Starring                                              Macaulay Culkin, Joe Pesci, Daniel Stern        

Director                                              Chris Columbus (Only the Lonely, Mrs. Doubtfire, Harry Potter and the Sorcerer’s Stone)

Rotten Tomatoes                              55%

A mischievous child is accidentally left behind in Chicago while his family jets off to a holiday getaway in Paris. The boy is then faced with having to defend his house on Christmas Eve against two inept crooks who are looting the entire neighborhood while everyone is out of town. There was a sequel made a couple of years later that is pretty good and will be a part of this project, and then a couple of other “sequels” that may retain the title but have none of the magic of their predecessors.

 

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Mixed Nuts

Released                                           12/21/94

Starring                                              Steve Martin, Madeline Kahn, Rita Wilson, Adam Sandler    

Director                                              Nora Ephron (When Harry Met Sally, Sleepless in Seattle, You’ve Got Mail)

Rotten Tomatoes                              7%

An all-star cast makes this blip on the pop culture radar somewhat memorable. The story revolves around employees of a suicide hotline that’s about to go under right at Christmastime. There are a lot of interconnecting storylines in a madcap adventure that…on paper…should work, especially given the amount of talent involved. Unfortunately it’s a hot mess and has appeared on various Worst Movies Ever lists.

 

The Verdict:       Home Alone. A no-brainer. I assume I’m not alone in adoring the work of many of those involved with Mixed Nuts, but all of those ingredients thrown together inexplicably results in something that I suppose has fans somewhere, but they are surely few & far between. Conversely, Home Alone has become a beloved Christmas tradition.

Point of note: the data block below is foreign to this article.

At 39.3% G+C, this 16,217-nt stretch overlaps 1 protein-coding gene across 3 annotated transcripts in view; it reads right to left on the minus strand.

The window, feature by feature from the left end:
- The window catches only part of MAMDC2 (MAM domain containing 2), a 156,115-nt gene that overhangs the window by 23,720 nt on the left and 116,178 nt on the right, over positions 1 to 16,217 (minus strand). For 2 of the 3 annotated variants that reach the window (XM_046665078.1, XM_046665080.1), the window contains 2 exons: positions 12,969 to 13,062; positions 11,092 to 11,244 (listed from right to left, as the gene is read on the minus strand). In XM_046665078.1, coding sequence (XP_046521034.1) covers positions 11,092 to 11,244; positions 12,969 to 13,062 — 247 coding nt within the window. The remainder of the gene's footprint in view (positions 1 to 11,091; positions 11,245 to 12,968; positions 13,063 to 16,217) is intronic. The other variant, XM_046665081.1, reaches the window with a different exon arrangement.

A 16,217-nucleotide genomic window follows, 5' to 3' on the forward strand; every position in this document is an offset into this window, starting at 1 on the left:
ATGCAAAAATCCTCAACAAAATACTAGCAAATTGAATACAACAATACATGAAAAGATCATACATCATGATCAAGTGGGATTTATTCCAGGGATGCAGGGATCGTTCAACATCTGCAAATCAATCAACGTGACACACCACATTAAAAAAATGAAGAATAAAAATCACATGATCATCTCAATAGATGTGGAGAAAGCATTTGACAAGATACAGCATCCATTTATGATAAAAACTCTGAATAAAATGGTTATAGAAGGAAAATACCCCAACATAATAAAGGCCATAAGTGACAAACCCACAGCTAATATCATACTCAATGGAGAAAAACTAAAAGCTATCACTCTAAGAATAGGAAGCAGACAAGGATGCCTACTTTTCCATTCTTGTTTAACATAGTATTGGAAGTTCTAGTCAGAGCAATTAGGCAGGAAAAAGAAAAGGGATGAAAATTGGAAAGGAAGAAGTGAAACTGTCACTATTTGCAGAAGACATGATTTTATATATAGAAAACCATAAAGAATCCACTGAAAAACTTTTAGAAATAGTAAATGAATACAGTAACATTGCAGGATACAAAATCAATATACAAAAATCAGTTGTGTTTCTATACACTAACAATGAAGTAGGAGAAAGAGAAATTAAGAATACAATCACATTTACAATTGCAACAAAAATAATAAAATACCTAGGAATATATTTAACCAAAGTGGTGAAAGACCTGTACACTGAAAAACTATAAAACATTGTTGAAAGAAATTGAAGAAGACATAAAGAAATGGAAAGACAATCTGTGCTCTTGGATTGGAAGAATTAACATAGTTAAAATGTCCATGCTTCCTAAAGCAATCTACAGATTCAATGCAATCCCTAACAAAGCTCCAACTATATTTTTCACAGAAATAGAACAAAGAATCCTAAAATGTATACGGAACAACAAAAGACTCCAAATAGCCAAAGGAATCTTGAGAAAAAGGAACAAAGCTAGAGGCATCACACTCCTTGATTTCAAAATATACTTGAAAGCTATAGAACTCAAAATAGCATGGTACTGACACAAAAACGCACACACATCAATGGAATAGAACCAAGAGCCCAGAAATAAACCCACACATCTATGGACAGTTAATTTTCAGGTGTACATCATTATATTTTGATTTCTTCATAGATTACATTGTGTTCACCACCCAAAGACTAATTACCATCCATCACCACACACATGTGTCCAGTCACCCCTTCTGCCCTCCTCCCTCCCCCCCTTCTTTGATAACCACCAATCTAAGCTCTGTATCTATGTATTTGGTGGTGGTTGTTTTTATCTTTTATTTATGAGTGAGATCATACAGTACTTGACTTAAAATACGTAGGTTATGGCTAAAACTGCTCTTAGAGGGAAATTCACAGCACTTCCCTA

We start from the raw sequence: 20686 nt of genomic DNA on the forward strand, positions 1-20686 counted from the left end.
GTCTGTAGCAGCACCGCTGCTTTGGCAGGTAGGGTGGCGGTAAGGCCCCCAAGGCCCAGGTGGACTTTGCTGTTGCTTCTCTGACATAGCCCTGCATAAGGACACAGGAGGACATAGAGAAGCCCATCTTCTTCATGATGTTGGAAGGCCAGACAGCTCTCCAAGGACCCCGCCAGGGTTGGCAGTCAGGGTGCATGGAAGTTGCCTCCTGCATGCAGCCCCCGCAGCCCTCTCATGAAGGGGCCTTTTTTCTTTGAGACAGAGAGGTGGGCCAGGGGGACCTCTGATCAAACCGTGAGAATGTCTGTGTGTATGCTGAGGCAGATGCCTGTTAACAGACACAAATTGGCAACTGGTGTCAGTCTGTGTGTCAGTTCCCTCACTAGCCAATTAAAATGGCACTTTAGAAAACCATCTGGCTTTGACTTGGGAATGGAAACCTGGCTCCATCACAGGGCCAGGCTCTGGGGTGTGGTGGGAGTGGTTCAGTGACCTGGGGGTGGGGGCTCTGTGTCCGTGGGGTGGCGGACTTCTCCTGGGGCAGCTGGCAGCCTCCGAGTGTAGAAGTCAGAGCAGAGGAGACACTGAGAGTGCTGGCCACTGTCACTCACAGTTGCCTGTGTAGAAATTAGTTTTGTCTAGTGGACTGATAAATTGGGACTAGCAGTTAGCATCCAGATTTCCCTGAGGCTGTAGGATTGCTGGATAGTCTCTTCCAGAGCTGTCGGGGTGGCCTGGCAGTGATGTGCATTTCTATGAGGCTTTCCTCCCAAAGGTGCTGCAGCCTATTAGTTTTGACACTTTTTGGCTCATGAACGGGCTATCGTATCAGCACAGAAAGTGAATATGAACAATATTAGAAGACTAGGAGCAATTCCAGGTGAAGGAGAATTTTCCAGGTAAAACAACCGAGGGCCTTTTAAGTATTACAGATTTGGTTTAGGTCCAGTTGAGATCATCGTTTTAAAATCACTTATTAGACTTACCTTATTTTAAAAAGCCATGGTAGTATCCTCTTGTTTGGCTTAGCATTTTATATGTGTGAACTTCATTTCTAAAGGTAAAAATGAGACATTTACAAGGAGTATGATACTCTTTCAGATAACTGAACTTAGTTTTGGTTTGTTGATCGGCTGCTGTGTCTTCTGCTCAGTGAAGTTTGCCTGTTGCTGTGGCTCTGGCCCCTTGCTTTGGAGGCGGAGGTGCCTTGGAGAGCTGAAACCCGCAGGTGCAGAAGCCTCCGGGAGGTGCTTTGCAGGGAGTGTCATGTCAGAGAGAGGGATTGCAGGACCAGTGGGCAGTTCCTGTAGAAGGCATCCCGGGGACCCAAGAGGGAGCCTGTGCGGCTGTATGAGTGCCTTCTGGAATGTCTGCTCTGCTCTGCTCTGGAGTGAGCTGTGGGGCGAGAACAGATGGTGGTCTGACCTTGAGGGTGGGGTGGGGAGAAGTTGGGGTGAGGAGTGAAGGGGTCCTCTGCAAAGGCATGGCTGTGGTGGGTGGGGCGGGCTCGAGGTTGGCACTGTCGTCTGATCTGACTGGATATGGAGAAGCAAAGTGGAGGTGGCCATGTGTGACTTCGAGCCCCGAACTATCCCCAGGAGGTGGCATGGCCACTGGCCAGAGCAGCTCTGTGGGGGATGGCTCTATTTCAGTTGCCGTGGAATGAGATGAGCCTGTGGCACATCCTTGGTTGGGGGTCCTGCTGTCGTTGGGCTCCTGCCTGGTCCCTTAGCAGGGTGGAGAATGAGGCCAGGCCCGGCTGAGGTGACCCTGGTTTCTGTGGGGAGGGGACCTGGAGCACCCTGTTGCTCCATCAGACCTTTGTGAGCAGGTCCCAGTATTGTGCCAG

How the Grinch Stole Christmas

Released                                           12/18/66

Starring                                              Boris Karloff, Thurl Ravenscroft   

Director                                              Chuck Jones

Rotten Tomatoes                              100%

Dr. Seuss wrote Grinch in 1957, and a decade later it was turned into a 30 minute animated special featuring the voice talents of horror icon Boris Karloff and Thurl Ravenscoft, known better as the original voice of Kellogg’s Tony the Tiger. The story is about a bitter cave dwelling creature who hates Christmas and decides to “steal” it from the delightfully optimistic & cheerful villagers in Whoville. We’ve been watching The Grinch every holiday season for over a half century, and it is adored by multiple generations. A live action film was made in 2000 starring Jim Carey as the titular character, and while I am aware that it has its fans I do not count myself among them. I’ll stick with the treasured original.

 

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Christmas Every Day

Released                                           12/1/96